Flexible workspace not just for Millennials

Flexible workspace not just for Millennials

25 August 2017

Co-working space is gaining momentum every day and it’s being driven by a number of factors: the rise of freelancers and start-ups, technological change, a shift toward self-employment and the greater numbers of Gen Y workers, the so-called Millennials born between 1980 and 2000.

The AFR reports that the workplace culture favoured by Millennials – project-based, people-focused and with plenty of shared space – will only get stronger as that generation becomes a greater proportion of the workforce. By 2025, Gen Y will represent 42 per cent of the Australian workforce, on Deloitte figures.

And this growing trend has not gone unnoticed by the big Australian REITs, including GPT Group and Dexus to name a few. GPT launched Space&Co in May 2014, while Dexus Property offered a separate site under the Dexus Place banner in May 2015.

Peter Black, head of workplace solutions at Colliers International, says the biggest shift he sees in coming years is that flexible workspace will become a key component of many companies’ workplace and real estate strategies, for occupiers and building owners.

“Flexible workspace is not just for millennial freelancers or tech start-ups any more. Large, multinational companies are increasingly taking on space at flexible workspace operators or integrating shared working spaces into their own environments,” Mr Black said.

Alongside the freelancers and start-ups who populated the early hubs have come larger businesses and major corporates such as Sensis, Suncorp, NAB and Australia Post.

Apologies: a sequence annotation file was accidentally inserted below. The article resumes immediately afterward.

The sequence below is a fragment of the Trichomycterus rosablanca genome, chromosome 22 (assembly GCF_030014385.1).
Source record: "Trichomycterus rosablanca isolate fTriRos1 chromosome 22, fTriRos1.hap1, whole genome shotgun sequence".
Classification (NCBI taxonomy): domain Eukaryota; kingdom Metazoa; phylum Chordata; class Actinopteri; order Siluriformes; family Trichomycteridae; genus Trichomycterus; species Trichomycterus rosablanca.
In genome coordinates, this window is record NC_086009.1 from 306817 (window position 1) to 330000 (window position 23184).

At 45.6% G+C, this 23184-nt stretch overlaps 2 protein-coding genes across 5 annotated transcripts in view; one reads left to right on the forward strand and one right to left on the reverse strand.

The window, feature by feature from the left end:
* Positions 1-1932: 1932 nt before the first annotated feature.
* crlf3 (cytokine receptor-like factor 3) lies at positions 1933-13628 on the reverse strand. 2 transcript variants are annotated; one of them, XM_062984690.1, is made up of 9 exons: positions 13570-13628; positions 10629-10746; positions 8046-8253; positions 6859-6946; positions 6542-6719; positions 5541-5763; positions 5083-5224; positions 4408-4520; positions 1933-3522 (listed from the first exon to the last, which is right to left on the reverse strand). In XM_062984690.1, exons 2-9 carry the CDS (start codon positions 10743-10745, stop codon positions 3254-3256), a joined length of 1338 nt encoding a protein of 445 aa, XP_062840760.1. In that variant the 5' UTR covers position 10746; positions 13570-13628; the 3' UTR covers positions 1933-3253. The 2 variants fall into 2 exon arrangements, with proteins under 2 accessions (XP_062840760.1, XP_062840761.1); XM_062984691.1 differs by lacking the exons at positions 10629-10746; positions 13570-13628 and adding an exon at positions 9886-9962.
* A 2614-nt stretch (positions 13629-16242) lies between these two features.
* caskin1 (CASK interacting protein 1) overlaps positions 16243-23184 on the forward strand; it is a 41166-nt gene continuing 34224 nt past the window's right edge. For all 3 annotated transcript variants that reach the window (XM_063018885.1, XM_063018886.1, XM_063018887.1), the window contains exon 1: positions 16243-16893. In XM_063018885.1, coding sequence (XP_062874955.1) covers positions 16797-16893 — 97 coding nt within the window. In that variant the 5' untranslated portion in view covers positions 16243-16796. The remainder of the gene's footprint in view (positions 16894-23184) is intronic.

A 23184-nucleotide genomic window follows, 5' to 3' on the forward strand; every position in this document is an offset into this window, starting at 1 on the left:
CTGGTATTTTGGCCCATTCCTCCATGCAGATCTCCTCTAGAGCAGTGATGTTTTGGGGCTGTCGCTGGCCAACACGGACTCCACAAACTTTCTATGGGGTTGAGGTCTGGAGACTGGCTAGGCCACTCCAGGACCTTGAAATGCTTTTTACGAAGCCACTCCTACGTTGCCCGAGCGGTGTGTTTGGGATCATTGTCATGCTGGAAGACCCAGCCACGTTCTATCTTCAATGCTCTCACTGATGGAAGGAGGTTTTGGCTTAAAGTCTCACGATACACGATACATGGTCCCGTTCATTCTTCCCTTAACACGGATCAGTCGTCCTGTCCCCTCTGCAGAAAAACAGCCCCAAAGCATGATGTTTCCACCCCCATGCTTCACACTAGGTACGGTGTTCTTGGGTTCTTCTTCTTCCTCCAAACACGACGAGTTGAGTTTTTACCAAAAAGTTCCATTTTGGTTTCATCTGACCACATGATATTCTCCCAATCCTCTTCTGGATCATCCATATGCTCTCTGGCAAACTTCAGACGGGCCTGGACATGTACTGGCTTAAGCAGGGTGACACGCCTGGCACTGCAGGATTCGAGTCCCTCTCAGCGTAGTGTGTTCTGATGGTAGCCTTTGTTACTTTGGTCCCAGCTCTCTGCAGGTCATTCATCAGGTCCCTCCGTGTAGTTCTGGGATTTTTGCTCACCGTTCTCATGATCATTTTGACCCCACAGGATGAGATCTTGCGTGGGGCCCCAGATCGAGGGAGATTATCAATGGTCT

The blue-chip players like the flexibility of co-working spaces for project-based work and their Millennial staff are at home in the collaborative, shared space of such facilities.

“This trend has been widely adopted in other global cities such as New York, where IBM recently agreed to a membership deal for all desks at WeWork’s 88 University Place, the first reported case of a single corporation taking an entire co-working site,” Ms Paterson said.

The AFR also reported that since 2013, space occupied by the sector has increased almost 300 per cent, new figures from Knight Frank show. The co-working industry now occupies 193,192 square metres of space in facilities across six capital cities, equivalent to 0.6 per cent of total office stock.

“Sydney has enjoyed the highest growth in terms of amount of space growing by 65 per cent while Melbourne grew by 63 per cent over the 2017 year,” said Knight Frank researcher Kimberley Paterson.

Since it entered the local market in October last year, WeWork has taken up more than 26,000 sq m across five locations in Sydney and Melbourne.

It is the largest single co-working provider in Australia with a 13.6 per cent market share. Other big players include Hub Australia and WOTSO, the co-working facility run by listed player BlackWall.

Ms Paterson said the rise in demand for more flexible working spaces will see the trend continue to grow rapidly which is likely to impact on traditional leasing principles in the future.

As the coworking industry gains momentum and sophistication, demand will continue to increase with workers seeking greater flexibility and amenity in how and where they work.

According to the ABS, Australia has about one million contractors accounting for 9% of the workforce with Melbourne’s share of freelancers sitting at 12%. It has been estimated freelancers will make up 40% of the workforce by 2020.